For listed companies, intermediaries, and investors to view the Amman Stock Exchange as an anachronism these days - well, they can hardly be blamed.
The ASE ranked 6 out of the top 10 best performing stock markets in the world in 2001 and again 8 out of the top 10 best performing in 2008 – please see table below.
The ASE used to trade around $ 120 million a day compared to today's average daily of around $ 8 million. The Jordanian exchange lost its emerging market status in late 2008 which caused a large amount of international passive funds to leave, most of which have not returned. The progression of its index since then (below) is indicative.
Developments in stock markets worldwide enable Jordanian companies to list on exchanges outside Jordan, in their pursuit of growth capital and higher liquidity for their listed shares - which translates into higher valuations. The ASE did not have any new listings since 2009.
A disclosure shy culture continues to dominate and corporate governance best practices still have some ways to go. Equity research on listed companies is in short supply. Advances in technology have enabled Jordanian investors to trade regional and international markets, taking liquidity away from the ASE. The ASE has not undertaken any investor roadshows for years.
So, is the Amman Stock Exchange a dud ?
Au contraire, mon frère. It is not that every country should have a stock market - that business model is no longer valid. The ASE has important roles to play, locally and in the region.
The Amman Stock Exchange's importance emanates from Jordan's regional role - an anchor of stability in an increasingly turbulent part of the world. Having a strong capital market with a vibrant stock exchange at its core is part and parcel of Jordan's armor, which serves both regional and international interests.
SME access to finance is fast becoming a critical issue for Jordan. SMEs account for more than half of GDP and a similarly large percentage of job creation. With official unemployment figures in the 20s%, and youth unemployment nearing 50%, the ASE has an important role to play in supporting the country's SMEs - by enabling them to list securities to raise growth capital; and to be there as an exit option, facilitating venture capital and private equity investments into Jordanian SMEs.
Jordan's infrastructure needs are multiplying and the country's debt and budget deficit levels are limiting the ability of successive governments to deploy public funds in infrastructure development. Setting up a Jordan Infrastructure Development Fund and listing it on the ASE, open to local, regional, and international investors, would go a long way in helping meet infrastructure capital needs. Such a Fund would also allow Jordanian citizens to have a vested interest in the economic development of their country, thus supporting democratic processes and decreasing a sense of economic alienation that some feel.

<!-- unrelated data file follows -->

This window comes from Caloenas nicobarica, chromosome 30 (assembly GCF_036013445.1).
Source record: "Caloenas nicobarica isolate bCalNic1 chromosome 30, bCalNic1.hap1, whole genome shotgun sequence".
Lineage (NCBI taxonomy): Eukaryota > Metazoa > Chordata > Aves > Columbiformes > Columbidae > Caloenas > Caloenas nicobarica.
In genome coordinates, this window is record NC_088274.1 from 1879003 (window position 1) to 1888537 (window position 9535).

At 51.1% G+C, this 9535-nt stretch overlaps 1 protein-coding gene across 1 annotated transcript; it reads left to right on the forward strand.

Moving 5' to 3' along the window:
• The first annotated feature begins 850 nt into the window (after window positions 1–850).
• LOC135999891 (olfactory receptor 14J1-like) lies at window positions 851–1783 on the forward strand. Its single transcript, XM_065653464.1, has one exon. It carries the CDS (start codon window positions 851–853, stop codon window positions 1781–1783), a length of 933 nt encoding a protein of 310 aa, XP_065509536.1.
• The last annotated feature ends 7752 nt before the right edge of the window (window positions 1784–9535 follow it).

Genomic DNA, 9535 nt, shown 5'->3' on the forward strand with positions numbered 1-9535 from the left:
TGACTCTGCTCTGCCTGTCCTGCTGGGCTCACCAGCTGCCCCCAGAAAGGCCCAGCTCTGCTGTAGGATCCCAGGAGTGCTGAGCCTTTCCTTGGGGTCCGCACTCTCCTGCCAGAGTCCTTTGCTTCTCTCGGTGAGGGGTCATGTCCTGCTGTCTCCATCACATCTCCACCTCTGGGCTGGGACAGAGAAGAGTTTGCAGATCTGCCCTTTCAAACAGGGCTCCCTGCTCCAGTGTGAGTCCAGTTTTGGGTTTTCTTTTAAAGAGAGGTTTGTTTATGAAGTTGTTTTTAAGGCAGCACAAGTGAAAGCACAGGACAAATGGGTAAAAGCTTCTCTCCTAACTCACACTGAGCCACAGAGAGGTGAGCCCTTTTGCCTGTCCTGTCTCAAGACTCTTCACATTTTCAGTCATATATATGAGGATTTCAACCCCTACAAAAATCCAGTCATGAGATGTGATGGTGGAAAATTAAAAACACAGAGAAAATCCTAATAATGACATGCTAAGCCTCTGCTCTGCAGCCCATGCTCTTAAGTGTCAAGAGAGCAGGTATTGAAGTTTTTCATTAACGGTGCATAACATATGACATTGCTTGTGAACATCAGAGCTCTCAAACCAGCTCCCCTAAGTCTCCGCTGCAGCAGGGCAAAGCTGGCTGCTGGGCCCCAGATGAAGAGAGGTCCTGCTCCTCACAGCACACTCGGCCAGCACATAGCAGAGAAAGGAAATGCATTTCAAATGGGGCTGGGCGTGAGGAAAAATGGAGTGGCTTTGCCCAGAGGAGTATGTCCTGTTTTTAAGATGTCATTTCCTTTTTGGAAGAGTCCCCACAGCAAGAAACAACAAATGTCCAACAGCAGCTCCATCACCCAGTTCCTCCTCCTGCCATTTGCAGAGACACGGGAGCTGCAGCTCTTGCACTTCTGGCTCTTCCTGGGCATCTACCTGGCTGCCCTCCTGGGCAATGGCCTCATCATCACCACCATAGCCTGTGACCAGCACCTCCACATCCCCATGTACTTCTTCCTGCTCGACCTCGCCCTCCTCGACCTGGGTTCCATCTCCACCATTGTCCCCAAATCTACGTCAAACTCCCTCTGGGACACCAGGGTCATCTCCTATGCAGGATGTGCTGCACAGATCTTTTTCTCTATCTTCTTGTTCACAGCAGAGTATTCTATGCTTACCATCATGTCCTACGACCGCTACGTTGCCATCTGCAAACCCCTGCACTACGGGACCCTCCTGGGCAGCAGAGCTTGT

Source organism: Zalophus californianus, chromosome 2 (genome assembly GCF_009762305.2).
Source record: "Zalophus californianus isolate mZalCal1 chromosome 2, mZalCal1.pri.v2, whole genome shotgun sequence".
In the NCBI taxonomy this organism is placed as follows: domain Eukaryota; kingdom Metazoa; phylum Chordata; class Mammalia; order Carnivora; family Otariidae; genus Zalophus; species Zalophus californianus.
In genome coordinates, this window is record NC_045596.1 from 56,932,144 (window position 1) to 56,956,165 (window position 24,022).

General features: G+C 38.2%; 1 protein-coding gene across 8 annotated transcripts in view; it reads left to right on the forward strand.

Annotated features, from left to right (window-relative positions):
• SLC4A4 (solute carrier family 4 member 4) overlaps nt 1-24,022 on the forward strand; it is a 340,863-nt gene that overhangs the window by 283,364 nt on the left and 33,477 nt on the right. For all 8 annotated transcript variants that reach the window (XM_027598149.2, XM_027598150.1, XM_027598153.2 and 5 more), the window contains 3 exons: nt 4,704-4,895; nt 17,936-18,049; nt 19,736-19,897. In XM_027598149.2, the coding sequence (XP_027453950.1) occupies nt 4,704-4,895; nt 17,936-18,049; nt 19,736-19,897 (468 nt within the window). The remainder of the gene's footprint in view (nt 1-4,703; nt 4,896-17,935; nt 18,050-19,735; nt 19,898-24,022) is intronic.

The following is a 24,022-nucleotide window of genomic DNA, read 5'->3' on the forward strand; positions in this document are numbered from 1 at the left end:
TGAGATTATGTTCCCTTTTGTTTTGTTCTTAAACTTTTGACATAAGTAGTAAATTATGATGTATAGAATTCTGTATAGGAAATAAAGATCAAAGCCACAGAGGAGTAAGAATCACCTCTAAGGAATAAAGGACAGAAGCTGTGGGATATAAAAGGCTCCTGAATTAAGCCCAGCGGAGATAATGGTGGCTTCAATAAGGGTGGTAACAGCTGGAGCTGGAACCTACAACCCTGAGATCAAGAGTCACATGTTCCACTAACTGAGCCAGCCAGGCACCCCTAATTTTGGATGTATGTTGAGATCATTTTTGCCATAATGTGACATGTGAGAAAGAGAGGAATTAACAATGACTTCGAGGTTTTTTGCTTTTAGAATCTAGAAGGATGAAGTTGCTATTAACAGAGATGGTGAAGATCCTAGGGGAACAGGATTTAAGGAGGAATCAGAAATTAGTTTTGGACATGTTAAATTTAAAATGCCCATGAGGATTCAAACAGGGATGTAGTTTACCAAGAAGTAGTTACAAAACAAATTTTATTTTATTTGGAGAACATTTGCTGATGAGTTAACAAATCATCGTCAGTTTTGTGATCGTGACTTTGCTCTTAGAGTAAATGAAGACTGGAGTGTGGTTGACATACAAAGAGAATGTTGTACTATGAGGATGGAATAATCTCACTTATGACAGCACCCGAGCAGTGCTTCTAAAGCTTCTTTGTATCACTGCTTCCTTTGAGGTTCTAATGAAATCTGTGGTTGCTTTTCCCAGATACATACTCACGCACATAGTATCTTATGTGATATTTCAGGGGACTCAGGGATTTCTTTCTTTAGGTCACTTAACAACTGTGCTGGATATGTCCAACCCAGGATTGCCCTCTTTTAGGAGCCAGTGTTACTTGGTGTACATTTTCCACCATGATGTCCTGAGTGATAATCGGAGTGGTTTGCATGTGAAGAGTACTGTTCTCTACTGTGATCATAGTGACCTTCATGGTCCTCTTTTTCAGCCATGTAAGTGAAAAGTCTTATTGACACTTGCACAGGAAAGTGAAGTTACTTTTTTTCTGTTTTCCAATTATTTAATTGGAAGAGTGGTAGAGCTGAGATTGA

Listed companies on the Amman Stock Exchange present good investment opportunities. Some sectors are ripe for consolidation - such as banking and insurance. Jordan is endowed with some of the world's largest reserves of phosphate and potash. The Free Trade Agreement with the United States opened up a vast market for Jordanian manufacturers.
If the closing days of 2008 marked an end of an era for the ASE, 2023 can certainly mark the beginning of a new one – but how to go about this?
Investor protection and liquidity are the two pillars upon which successful capital markets rest. Investor protection is typically the responsibility of the securities commission (the regulator) while liquidity is the raison d'être of a stock market.
The Jordan Securities Commission (JSC) is the regulator and flag carrier of Jordan’s capital market. The Amman Stock Exchange (ASE) is the market where wealth is stored, growth capital is raised, and financial assets are bought and sold. The Securities Depository Center (SDC) is where securities ownership is documented and transferred and where clearing and settlement between brokerage firms take place – important risk management functions.
What follows is a series of recommended short, medium, and long-term actions that could be fashioned over an 18-month period to be undertaken by both the JSC and the ASE, with support from the Government of Jordan.